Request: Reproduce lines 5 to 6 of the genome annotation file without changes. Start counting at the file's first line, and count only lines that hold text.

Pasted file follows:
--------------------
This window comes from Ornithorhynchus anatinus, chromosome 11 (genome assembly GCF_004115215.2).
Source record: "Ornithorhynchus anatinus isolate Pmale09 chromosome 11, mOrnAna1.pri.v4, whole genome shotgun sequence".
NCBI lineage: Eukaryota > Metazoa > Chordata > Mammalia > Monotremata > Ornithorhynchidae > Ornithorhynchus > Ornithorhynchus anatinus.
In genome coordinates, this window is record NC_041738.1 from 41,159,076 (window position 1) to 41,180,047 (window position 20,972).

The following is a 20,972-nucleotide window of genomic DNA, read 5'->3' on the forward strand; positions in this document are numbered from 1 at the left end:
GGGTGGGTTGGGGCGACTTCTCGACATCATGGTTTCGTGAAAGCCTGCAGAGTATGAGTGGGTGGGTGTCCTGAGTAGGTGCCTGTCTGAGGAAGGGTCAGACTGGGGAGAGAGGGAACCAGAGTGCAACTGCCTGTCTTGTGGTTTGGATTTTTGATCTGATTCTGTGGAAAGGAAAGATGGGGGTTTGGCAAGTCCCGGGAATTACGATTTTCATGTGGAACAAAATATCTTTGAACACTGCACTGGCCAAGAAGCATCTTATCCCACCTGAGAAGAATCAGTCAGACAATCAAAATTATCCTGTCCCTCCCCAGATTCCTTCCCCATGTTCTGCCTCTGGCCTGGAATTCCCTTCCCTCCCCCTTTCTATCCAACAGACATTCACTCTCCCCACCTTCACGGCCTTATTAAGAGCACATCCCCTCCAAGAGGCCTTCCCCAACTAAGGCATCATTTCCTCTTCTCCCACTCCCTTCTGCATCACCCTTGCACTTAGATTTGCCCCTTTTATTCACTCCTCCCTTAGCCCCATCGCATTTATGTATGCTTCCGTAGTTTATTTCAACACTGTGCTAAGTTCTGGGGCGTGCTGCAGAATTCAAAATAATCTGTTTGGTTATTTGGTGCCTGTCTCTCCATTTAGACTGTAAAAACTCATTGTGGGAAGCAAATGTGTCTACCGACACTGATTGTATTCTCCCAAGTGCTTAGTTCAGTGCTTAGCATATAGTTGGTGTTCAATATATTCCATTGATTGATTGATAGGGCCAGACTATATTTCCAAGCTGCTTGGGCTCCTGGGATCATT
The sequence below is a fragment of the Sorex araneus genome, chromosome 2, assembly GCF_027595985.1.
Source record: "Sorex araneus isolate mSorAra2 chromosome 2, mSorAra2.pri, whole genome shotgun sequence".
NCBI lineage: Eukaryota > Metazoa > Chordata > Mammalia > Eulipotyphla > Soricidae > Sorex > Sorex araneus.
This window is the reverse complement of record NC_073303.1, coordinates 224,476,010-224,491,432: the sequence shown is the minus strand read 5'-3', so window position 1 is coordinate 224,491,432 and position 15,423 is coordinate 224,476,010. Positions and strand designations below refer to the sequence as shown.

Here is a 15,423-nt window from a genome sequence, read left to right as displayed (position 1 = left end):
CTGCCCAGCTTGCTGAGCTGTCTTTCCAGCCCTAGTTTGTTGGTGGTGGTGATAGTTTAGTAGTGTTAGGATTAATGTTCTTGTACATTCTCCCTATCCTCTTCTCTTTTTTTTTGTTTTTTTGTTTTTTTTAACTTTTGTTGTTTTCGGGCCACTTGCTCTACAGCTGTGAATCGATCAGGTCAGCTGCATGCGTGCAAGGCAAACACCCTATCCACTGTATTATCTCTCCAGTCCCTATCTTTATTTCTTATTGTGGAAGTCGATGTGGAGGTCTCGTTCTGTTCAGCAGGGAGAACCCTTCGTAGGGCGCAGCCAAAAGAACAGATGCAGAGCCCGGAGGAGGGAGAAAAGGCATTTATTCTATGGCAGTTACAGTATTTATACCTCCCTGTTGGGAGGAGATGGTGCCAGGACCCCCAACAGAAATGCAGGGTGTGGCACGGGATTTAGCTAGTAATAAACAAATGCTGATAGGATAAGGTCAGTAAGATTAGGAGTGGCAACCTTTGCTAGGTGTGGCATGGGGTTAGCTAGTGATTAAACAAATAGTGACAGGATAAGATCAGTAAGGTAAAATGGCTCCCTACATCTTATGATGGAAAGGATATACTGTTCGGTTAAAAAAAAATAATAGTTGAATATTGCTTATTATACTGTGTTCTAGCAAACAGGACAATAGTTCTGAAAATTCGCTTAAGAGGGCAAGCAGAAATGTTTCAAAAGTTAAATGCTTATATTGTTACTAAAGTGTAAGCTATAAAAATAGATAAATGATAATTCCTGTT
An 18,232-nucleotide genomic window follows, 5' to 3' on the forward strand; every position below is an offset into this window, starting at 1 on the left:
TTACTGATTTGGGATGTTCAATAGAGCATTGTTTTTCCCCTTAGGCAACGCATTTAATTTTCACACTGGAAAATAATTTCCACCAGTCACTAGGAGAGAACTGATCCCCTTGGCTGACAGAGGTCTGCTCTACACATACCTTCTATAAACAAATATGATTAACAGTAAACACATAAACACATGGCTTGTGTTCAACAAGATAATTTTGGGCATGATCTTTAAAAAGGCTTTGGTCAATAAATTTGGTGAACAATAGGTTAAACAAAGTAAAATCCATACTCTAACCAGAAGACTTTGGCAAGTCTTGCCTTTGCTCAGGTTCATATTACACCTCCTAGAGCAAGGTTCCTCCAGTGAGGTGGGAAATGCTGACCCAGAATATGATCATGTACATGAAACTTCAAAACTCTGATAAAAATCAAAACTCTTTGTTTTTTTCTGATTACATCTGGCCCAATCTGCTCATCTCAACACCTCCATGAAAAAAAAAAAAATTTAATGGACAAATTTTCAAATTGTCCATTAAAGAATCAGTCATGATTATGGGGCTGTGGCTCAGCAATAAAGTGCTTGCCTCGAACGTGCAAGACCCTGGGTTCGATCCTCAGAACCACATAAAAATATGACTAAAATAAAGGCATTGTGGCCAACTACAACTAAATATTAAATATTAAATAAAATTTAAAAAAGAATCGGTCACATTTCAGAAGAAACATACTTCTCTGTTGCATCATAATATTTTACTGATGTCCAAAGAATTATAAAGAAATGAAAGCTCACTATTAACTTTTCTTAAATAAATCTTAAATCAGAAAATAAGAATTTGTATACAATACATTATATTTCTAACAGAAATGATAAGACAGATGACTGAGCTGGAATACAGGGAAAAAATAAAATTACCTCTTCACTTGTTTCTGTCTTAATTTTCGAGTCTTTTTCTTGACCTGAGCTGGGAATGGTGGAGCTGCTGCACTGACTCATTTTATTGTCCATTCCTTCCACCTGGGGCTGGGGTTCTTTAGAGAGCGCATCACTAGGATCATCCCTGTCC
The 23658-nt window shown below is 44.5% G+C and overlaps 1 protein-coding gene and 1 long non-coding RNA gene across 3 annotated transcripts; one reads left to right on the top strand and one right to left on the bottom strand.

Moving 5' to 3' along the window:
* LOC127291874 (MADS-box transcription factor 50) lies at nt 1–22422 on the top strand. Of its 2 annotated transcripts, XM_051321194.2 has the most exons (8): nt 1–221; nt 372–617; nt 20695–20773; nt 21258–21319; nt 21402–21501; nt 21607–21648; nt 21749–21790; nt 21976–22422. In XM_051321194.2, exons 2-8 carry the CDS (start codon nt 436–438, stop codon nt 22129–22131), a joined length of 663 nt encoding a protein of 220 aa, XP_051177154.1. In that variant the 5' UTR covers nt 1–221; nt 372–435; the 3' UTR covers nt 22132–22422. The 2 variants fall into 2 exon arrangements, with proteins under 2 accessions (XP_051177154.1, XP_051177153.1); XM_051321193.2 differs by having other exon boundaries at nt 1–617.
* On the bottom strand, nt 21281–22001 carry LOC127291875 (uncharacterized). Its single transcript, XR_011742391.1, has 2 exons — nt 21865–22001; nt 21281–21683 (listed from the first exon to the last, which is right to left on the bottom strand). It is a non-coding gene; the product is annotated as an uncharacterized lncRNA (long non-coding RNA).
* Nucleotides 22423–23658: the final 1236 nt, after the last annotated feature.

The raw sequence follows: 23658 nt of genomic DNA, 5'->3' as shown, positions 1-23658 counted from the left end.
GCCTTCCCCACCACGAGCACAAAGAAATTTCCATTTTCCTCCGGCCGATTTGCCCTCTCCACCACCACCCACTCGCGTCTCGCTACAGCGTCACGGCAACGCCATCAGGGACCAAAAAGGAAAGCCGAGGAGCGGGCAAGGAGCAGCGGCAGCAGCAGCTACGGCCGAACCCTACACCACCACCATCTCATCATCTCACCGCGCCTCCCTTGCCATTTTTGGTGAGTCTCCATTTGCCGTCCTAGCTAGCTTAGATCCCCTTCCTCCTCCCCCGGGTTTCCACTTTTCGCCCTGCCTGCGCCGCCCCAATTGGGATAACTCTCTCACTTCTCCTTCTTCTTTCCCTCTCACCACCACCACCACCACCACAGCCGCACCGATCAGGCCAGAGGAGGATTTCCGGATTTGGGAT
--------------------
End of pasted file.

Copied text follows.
The following is a 20,972-nucleotide window of genomic DNA, read 5'->3' on the forward strand; positions in this document are numbered from 1 at the left end:
GGGTGGGTTGGGGCGACTTCTCGACATCATGGTTTCGTGAAAGCCTGCAGAGTATGAGTGGGTGGGTGTCCTGAGTAGGTGCCTGTCTGAGGAAGGGTCAGACTGGGGAGAGAGGGAACCAGAGTGCAACTGCCTGTCTTGTGGTTTGGATTTTTGATCTGATTCTGTGGAAAGGAAAGATGGGGGTTTGGCAAGTCCCGGGAATTACGATTTTCATGTGGAACAAAATATCTTTGAACACTGCACTGGCCAAGAAGCATCTTATCCCACCTGAGAAGAATCAGTCAGACAATCAAAATTATCCTGTCCCTCCCCAGATTCCTTCCCCATGTTCTGCCTCTGGCCTGGAATTCCCTTCCCTCCCCCTTTCTATCCAACAGACATTCACTCTCCCCACCTTCACGGCCTTATTAAGAGCACATCCCCTCCAAGAGGCCTTCCCCAACTAAGGCATCATTTCCTCTTCTCCCACTCCCTTCTGCATCACCCTTGCACTTAGATTTGCCCCTTTTATTCACTCCTCCCTTAGCCCCATCGCATTTATGTATGCTTCCGTAGTTTATTTCAACACTGTGCTAAGTTCTGGGGCGTGCTGCAGAATTCAAAATAATCTGTTTGGTTATTTGGTGCCTGTCTCTCCATTTAGACTGTAAAAACTCATTGTGGGAAGCAAATGTGTCTACCGACACTGATTGTATTCTCCCAAGTGCTTAGTTCAGTGCTTAGCATATAGTTGGTGTTCAATATATTCCATTGATTGATTGATAGGGCCAGACTATATTTCCAAGCTGCTTGGGCTCCTGGGATCATT